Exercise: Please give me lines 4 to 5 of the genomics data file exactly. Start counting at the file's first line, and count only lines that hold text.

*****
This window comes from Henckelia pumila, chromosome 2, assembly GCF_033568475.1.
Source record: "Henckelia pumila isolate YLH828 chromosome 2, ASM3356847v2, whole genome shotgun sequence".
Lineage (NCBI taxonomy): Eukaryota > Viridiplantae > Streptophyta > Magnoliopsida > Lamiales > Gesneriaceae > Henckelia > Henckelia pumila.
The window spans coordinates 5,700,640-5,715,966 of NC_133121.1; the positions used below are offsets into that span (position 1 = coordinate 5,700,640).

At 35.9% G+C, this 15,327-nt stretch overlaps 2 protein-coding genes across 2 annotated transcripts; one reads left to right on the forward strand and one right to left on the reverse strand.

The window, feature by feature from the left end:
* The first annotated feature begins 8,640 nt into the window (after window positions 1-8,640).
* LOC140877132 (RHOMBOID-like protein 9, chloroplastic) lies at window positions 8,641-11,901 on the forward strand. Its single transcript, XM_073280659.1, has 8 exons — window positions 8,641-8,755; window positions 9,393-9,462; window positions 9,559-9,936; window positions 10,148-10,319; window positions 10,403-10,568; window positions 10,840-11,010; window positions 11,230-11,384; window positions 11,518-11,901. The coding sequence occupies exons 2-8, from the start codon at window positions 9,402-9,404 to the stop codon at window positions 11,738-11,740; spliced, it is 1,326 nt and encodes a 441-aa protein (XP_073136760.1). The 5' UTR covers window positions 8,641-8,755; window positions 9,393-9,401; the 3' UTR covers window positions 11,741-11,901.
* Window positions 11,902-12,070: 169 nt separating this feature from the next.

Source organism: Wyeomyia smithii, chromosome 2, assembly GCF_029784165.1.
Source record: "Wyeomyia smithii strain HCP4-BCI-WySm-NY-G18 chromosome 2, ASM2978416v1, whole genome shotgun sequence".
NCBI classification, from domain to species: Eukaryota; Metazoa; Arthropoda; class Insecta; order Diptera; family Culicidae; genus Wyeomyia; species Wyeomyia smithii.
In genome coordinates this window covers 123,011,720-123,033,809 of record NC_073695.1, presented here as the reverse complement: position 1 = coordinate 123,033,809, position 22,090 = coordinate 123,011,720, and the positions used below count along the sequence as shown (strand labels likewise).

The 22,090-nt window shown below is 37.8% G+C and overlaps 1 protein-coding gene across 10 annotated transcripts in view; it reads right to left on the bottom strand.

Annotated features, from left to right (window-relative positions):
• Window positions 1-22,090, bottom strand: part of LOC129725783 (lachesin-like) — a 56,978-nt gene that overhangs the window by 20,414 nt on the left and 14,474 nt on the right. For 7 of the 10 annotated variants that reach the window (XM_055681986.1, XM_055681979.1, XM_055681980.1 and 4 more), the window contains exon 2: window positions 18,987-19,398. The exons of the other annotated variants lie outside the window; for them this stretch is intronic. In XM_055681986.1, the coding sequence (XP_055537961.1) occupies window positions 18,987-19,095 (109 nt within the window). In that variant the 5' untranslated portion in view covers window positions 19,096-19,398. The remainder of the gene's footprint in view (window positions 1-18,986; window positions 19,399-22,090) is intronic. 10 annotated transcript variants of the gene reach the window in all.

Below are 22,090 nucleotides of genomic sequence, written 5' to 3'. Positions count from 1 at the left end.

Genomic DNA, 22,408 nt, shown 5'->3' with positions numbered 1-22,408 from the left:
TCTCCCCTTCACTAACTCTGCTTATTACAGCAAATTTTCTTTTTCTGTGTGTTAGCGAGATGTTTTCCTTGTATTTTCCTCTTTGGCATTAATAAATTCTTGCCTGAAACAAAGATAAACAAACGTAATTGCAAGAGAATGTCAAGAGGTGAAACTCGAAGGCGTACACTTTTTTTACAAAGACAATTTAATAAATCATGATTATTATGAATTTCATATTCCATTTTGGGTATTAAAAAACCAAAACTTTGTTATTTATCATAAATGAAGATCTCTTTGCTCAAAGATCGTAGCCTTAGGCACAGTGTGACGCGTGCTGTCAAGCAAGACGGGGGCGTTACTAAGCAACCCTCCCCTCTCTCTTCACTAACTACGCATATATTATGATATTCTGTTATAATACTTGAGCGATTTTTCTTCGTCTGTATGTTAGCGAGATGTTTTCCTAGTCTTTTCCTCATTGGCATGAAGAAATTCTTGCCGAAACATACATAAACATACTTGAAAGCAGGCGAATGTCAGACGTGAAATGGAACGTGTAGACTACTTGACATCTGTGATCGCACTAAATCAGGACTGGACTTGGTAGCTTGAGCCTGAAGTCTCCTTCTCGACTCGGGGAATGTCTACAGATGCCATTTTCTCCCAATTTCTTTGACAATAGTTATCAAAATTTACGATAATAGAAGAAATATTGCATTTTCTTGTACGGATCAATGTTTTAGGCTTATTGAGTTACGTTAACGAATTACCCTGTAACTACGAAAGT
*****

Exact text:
The window spans coordinates 5,700,640-5,715,966 of NC_133121.1; the positions used below are offsets into that span (position 1 = coordinate 5,700,640).

At 35.9% G+C, this 15,327-nt stretch overlaps 2 protein-coding genes across 2 annotated transcripts; one reads left to right on the forward strand and one right to left on the reverse strand.